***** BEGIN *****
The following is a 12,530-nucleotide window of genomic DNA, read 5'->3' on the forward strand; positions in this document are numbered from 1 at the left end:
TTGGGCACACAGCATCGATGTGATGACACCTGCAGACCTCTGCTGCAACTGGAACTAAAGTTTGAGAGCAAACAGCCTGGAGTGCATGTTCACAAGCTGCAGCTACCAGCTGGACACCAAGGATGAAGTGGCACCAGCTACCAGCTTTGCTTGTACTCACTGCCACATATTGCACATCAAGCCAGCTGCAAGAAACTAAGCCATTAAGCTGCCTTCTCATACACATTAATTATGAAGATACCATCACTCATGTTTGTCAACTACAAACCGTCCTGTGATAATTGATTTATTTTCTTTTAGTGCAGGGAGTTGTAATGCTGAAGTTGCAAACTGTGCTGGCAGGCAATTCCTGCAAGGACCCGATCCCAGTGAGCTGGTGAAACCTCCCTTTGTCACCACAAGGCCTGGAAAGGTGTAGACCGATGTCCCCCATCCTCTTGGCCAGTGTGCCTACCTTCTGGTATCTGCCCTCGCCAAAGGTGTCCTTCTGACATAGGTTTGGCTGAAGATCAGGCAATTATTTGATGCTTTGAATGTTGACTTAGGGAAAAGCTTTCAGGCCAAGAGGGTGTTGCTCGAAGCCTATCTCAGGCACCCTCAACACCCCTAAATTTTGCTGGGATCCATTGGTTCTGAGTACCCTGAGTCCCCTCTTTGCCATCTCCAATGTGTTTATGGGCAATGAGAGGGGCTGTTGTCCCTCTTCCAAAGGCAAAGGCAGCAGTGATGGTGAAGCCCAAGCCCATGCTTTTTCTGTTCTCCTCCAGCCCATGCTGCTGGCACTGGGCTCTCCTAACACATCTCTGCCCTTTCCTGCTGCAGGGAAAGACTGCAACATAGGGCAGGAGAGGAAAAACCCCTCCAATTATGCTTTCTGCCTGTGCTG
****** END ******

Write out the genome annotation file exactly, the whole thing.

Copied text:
The following is a 12,530-nucleotide window of genomic DNA, read 5'->3' on the forward strand; positions in this document are numbered from 1 at the left end:
TTGGGCACACAGCATCGATGTGATGACACCTGCAGACCTCTGCTGCAACTGGAACTAAAGTTTGAGAGCAAACAGCCTGGAGTGCATGTTCACAAGCTGCAGCTACCAGCTGGACACCAAGGATGAAGTGGCACCAGCTACCAGCTTTGCTTGTACTCACTGCCACATATTGCACATCAAGCCAGCTGCAAGAAACTAAGCCATTAAGCTGCCTTCTCATACACATTAATTATGAAGATACCATCACTCATGTTTGTCAACTACAAACCGTCCTGTGATAATTGATTTATTTTCTTTTAGTGCAGGGAGTTGTAATGCTGAAGTTGCAAACTGTGCTGGCAGGCAATTCCTGCAAGGACCCGATCCCAGTGAGCTGGTGAAACCTCCCTTTGTCACCACAAGGCCTGGAAAGGTGTAGACCGATGTCCCCCATCCTCTTGGCCAGTGTGCCTACCTTCTGGTATCTGCCCTCGCCAAAGGTGTCCTTCTGACATAGGTTTGGCTGAAGATCAGGCAATTATTTGATGCTTTGAATGTTGACTTAGGGAAAAGCTTTCAGGCCAAGAGGGTGTTGCTCGAAGCCTATCTCAGGCACCCTCAACACCCCTAAATTTTGCTGGGATCCATTGGTTCTGAGTACCCTGAGTCCCCTCTTTGCCATCTCCAATGTGTTTATGGGCAATGAGAGGGGCTGTTGTCCCTCTTCCAAAGGCAAAGGCAGCAGTGATGGTGAAGCCCAAGCCCATGCTTTTTCTGTTCTCCTCCAGCCCATGCTGCTGGCACTGGGCTCTCCTAACACATCTCTGCCCTTTCCTGCTGCAGGGAAAGACTGCAACATAGGGCAGGAGAGGAAAAACCCCTCCAATTATGCTTTCTGCCTGTGCTG